By Dr. Martin Krause Partner Linklaters Oppehoff & Radler, Frankfurt am Main, Germany

In its decision of Sept. 4 (see V R 34/99 at www.bundesfinanzhof.de), the Federal Fiscal Court (Bundes- finanzhof or BFH) implemented the decision taken in the preliminary ruling procedure of the European Court of Justice ("ECJ") dated June 26, 2003 in the matter of MKG-Kraft- fahrzeuge-Factoring GmbH. The court confirmed that a factoring company also qualifies as an enterprise under German tax law in the case of non-recourse factoring and granted the company the right to deduct input tax for services received. This decision is in line with prior ECJ rulings and is therefore not surprising.

The decision, however, also contains an obiter dictum (i.e. a general statement not strictly necessary with a view to the decided case), which could be misinterpreted if regarded separately and thus have an adverse effect on securitizations. But regarding the concrete facts and the ECJ decision, it is to be assumed that the BFH did not want to make a general and abstract statement, which would inevitably lead to a changed view on the treatment of VAT in respect to securitizations.

The BFH decision determines the relationship between the factoring enterprise (factor, purchaser of receivables) and the factoring client (seller of receivables). The preceding ECJ decision did not define or comment on the services rendered by the purchaser. The possible alternatives were the assumption of the collection risk and the management or collection of receivables. In the most unfavorable case, the BFH could now be understood as construing the assumption of the collection risk for VAT purposes as a deemed (fictitious) collection of receivables, since "a commercial activity where a party purchases receivables and simultaneously assumes the default risk ... constitutes a collection of receivables..."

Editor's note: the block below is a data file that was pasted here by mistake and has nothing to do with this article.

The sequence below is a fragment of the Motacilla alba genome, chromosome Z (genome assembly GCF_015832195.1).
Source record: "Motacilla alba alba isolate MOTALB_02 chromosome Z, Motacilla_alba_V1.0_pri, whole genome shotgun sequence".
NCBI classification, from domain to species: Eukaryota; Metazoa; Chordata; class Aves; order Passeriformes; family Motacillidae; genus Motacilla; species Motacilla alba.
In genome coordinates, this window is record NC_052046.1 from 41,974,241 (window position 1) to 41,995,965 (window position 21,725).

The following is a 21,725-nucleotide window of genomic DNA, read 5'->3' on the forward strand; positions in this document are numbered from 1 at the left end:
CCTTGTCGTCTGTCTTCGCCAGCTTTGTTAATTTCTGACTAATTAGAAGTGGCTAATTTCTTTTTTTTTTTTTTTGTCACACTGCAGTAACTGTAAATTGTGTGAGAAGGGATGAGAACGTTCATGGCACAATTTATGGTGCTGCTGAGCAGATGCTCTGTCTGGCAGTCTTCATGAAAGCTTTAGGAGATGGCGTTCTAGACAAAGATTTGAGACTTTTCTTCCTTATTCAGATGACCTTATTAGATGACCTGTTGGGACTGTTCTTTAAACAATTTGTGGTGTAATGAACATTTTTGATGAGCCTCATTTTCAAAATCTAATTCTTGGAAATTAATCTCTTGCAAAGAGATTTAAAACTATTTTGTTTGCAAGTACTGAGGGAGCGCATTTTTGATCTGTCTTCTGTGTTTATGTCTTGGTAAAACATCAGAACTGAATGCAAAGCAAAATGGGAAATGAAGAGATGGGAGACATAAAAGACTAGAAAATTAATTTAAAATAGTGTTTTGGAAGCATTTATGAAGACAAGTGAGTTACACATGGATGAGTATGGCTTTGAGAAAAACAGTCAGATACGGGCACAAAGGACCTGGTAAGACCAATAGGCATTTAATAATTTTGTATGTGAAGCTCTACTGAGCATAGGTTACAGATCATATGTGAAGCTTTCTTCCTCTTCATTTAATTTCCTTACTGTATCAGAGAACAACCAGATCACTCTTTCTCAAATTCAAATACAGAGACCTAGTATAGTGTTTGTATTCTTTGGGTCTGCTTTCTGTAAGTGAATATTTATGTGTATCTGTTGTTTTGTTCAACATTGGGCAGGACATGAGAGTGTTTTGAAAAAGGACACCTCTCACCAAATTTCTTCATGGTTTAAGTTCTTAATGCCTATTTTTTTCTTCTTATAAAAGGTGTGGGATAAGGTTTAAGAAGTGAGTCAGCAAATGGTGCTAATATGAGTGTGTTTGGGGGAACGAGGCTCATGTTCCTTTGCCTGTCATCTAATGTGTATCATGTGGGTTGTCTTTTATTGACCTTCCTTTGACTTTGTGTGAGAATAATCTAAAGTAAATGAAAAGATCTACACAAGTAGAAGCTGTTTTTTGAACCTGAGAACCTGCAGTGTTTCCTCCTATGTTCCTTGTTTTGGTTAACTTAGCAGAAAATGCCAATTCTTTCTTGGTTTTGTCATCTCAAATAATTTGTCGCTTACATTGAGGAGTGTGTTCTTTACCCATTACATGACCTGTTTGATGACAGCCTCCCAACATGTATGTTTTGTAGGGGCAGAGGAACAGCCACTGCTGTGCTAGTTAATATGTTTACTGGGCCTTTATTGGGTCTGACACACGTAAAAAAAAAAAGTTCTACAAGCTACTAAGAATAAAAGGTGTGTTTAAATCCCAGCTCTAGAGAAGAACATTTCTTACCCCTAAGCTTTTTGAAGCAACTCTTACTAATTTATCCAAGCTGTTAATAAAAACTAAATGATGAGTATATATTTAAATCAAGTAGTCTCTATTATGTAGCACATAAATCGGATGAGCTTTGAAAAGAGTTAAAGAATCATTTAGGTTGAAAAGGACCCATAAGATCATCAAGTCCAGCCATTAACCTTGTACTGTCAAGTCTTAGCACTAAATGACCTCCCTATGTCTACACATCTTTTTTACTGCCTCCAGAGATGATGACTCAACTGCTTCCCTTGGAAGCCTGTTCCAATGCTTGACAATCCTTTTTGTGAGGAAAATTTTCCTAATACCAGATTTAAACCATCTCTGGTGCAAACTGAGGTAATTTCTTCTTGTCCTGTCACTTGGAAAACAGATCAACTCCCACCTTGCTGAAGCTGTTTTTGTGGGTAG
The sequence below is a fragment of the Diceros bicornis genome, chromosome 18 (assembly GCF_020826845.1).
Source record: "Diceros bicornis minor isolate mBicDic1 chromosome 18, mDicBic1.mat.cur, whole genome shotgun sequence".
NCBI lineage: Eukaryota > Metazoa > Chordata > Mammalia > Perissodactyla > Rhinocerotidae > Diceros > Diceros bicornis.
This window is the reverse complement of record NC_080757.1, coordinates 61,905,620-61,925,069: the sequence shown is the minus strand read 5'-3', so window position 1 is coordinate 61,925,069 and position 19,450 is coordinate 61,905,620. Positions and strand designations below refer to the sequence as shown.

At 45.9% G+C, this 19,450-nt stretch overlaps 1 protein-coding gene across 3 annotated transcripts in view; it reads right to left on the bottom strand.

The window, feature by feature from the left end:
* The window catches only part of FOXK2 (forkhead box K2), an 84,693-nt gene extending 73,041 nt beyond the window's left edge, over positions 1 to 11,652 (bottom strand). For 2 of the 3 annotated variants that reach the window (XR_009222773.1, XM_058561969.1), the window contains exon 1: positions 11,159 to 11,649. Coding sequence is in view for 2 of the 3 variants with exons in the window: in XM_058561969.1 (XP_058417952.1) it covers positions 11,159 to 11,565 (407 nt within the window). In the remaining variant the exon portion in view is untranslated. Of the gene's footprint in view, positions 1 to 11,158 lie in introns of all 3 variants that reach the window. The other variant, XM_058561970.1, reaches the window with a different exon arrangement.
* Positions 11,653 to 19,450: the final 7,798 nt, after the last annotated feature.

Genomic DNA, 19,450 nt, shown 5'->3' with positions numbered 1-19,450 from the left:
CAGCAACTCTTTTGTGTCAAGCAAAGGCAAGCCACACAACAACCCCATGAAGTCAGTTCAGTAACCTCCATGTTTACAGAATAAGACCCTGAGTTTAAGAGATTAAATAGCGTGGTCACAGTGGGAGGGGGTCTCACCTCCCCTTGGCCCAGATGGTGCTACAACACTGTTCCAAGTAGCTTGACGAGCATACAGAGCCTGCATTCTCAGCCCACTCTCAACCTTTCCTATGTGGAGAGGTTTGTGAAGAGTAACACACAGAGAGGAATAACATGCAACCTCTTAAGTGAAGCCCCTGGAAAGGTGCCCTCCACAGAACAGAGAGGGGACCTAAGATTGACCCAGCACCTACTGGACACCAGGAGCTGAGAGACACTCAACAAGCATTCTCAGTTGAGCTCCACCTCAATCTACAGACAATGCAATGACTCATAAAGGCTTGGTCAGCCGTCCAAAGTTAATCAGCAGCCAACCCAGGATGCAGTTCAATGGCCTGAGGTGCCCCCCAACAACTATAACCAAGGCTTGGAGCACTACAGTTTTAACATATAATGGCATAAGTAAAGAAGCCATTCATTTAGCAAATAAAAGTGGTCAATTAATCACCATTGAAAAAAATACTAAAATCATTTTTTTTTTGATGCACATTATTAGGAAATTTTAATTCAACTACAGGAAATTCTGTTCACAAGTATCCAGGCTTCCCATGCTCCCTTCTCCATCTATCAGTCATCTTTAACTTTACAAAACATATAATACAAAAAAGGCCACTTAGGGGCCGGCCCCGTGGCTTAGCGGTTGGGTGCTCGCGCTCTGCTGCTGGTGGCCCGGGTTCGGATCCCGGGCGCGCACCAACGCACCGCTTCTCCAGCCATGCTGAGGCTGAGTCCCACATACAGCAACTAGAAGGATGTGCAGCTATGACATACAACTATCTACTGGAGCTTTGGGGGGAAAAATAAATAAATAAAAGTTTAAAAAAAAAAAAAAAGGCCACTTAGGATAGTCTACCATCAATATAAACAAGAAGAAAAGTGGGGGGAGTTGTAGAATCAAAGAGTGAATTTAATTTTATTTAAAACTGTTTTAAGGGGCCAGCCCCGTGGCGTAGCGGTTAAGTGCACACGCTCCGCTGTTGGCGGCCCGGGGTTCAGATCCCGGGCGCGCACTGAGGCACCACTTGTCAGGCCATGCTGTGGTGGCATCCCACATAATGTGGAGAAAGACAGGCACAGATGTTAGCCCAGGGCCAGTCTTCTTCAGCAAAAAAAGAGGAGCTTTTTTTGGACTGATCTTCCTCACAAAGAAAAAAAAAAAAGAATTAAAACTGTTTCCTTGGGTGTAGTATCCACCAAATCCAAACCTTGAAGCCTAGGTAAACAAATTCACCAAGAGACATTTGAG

If this sentence of the BFH were generalized and applied outside the factoring case decided, the result would no longer make sense.

Regarding a standard sale of receivables, in the future, every purchaser would render a service to the seller by assuming the default risk (being requalified into a fictitious collecting of receivables), since an assumption of the collection risk is necessarily connected with the purchase of receivables. If the BFH had really wanted to make the fundamental statement that, going forward, any sale of receivables must be regarded as a service of the purchaser to the seller, the BFH would certainly have more clearly emphasized such a fundamental change of jurisdiction.

As for the ECJ decision, however, there is no need to apply it outside the factoring sector, and the decision puts the misleading obiter dictum into perspective. The ECJ ruled that the collection of receivables under recourse factoring is a service subject to VAT - and concluded, on such basis, that the (additional) assumption of the collection risk in non-recourse factoring does not change this result. In our opinion, this is to be interpreted as follows: An (additional) assumption of the collection risk can be legally requalified as a (fictitious) collection of receivables only if the collection of receivables as an (actual) service is dominant to the parties. However, in the case of a standard sale of receivables or a securitization, the collection of receivables as a service does not dominate, so that - in the absence of an actual collection service - the assumption of the collection risk cannot be requalified as a (additional) service subject to VAT. In this case, the assumption of the collection risk does not constitute a service but remains - as an effect automatically arising from the transfer of beneficial title to the receivables - not relevant in terms of VAT. We think that, as a result, even the most recent BFH decision will not change the nature of securitizations.

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